Chocolate spiced with chili, great empathy and the commitment to healing that the peripatetic Vienne offers this strict and prim village are the Rx to emotional freedom.
The movie addresses religious rigidity, the misuse of power, the manipulation of fear and prejudice and how the denial of our pain twists the soul into Gordian knots. Knots that can be undone with great gentility, empathy, vulnerability and no small amount of the sweet stuff.
In the movie it's chocolate. In life, it's grace. They both heal. Feminine, goddess traits, inherent in us all, but so often locked in solitary confinement out of fear of having fun in our lives. What, God doesn't approve of fun? Joy?
There are so many parallels to today's constipated, angst-ridden, and fearful America, people who can't embrace their pain and who use religion to manipulate and control others. Especially women, and most especially women like Vienne, who is beauty, brains, magical abilities, independence and sexual revolution all in one deeply-threatening package.
Such women must be controlled or cast out at all costs, goes the thinking, which this country is seeing, and we see all over the world. As Armande, an outspoken old woman who reads dirty books, curses and has her own take on life, Dench represents how her type is also seen as a threat. She is to be shuffled off to a sanitartium to keep from influencing the children, to die alone and rejected for being different.
Just like now.
Woven throughout this truffle of a tale are stories about long-awaited lost love rekindled, the joy of one last great party, finding love despite grief, living as one chooses no matter what, and how forgiveness can transform.
The Comte, after all his struggles, finds himself in the chocolate shop's window the night before Easter. There, armed with a knife and the terrible desperation of his grief, he smashes the work of townspeople who had gathered to learn to make chocolate under the loving care of the abused wife Josefine, whom Vienne has tutored. When a bit of the magic stuff lands on his lip, he is undone.
Finally, stripped of his last bit of will, he succumbs to the sweets, and cries himself to sleep in recognition of his pain, his lost wife, his cruel and unrelenting discipline and sacrifice. It's the beginning of transformation.
He is found Easter morning in the window of the chocolate shop by the young parish priest, snoring among the carcasses of the chocolate sculptures he destroyed. Vienne offers him not only a soda for his stomach, but absolute secrecy to protect his reputation.
Chocolat reminds me of how rigid religious rules suffocate and can damage who we are and who we can be. The movie demonstrates how people who are in terrible pain force others to suffer along with them, as though by dominating others they somehow master their despair. The two who lost a spouse, the Comte and his secretary (Armande's widowed daughter) exert damaging control over others; one over the entire village and the other over her son and, unsuccessfully, her mother, both to terrible effects.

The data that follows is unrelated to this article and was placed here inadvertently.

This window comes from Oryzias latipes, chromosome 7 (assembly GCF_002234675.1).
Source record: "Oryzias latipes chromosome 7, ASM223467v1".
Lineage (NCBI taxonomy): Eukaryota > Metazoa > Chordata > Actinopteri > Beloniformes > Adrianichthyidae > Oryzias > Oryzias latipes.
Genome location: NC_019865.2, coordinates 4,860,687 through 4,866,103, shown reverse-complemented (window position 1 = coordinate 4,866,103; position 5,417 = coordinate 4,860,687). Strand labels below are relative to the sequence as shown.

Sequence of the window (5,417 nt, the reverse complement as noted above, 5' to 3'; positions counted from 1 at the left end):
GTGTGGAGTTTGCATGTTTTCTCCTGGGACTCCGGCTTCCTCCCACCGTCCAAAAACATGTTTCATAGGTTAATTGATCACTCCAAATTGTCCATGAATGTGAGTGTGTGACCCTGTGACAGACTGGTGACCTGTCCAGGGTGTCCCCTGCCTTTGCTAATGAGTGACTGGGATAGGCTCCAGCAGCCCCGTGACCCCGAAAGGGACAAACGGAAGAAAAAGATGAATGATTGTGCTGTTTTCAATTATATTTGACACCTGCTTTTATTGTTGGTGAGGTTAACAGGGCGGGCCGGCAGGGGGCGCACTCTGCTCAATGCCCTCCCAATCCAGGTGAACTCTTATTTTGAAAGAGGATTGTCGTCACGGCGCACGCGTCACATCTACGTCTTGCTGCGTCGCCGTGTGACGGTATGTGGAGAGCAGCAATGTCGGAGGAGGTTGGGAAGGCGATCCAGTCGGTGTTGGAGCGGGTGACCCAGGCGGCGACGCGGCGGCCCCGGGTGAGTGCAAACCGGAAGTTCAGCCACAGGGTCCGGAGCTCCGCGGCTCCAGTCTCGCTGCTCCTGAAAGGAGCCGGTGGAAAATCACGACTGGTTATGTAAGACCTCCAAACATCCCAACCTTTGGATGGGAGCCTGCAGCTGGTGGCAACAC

Yet, the potential for new love had stood silently between them for some time, unacknowledged by both, who were too consumed with denial to allow that new love to begin.
The key to their release is a joyful, terrifyingly different woman with magical recipes. That scintillating woman is not only the key to their release but also to each other.
Will Vienne stay? Will the sly north wind move her to the next village? Will Roux return after an angry, spurned husband burned his boats?
I won't tell all, if you've not seen it.
The greater question is whether or not you and I can see such parallels in our lives. Where do we need the magic of grace? The luminosity of both forgiveness and the release of great grief? Do we fear and attack that which might well transform us?
Are we terrified of experiencing joy?
I have been. Feeling joy for me was cause for guilt. I didn't think I deserved it.
Art transforms. Great art forces us to see, to think, to grow, to consider. To remake our lives, if we are brave.
Chocolat is great art. Its gift to me was to see, in bas relief, how I have used extreme self-discipline to deny the grief of incest and sexual assault. And how I have, since then, used that same extreme discipline to deny myself play, joy, and celebration.
I didn't need a magical bon-bon. I needed permission.
I've made great progress in the last nine years. However, as a result of recently upending my own life with a major move, I'm able to reset even more dramatically. The movie was a timely reminder that magic happens at all ages, at all points in life. Like the first taste of wickedly-good spiced chocolate, I needed just a tiny nudge.